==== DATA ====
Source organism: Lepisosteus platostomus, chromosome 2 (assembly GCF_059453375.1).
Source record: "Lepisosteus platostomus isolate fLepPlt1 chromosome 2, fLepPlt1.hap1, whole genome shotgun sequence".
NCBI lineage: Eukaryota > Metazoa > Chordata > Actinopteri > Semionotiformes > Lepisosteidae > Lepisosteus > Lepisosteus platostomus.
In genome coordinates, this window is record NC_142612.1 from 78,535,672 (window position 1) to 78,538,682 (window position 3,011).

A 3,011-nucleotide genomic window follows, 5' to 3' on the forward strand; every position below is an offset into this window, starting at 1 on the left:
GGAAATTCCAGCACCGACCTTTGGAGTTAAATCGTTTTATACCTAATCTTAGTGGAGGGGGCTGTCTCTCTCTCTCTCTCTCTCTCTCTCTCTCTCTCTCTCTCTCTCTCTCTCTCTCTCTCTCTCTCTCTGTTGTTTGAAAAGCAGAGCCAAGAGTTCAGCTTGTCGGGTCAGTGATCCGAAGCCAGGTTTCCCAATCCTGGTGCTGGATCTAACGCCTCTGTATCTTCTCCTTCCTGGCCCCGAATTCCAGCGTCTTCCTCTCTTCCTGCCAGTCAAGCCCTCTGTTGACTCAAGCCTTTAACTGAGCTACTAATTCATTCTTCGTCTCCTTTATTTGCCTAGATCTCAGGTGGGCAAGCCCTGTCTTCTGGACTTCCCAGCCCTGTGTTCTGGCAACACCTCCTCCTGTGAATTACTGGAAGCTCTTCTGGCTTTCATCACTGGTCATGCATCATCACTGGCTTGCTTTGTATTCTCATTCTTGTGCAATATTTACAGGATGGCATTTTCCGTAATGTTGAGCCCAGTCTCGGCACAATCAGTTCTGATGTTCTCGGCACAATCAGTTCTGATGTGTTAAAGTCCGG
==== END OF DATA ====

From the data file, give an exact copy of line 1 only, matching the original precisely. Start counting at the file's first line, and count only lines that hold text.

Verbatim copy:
Source organism: Lepisosteus platostomus, chromosome 2 (assembly GCF_059453375.1).